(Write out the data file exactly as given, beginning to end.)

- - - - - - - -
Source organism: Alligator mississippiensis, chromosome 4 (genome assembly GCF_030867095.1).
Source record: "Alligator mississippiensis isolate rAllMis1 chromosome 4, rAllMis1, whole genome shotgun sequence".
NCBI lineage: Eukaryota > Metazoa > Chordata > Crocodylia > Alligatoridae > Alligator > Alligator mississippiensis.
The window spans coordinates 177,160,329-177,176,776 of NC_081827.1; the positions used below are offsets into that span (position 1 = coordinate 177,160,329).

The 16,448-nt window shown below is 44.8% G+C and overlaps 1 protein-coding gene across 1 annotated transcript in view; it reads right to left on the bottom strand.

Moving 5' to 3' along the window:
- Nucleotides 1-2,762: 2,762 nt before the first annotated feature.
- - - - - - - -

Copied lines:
Source organism: Alligator mississippiensis, chromosome 4 (genome assembly GCF_030867095.1).
Source record: "Alligator mississippiensis isolate rAllMis1 chromosome 4, rAllMis1, whole genome shotgun sequence".
NCBI lineage: Eukaryota > Metazoa > Chordata > Crocodylia > Alligatoridae > Alligator > Alligator mississippiensis.
The window spans coordinates 177,160,329-177,176,776 of NC_081827.1; the positions used below are offsets into that span (position 1 = coordinate 177,160,329).

The 16,448-nt window shown below is 44.8% G+C and overlaps 1 protein-coding gene across 1 annotated transcript in view; it reads right to left on the bottom strand.

Moving 5' to 3' along the window:
- Nucleotides 1-2,762: 2,762 nt before the first annotated feature.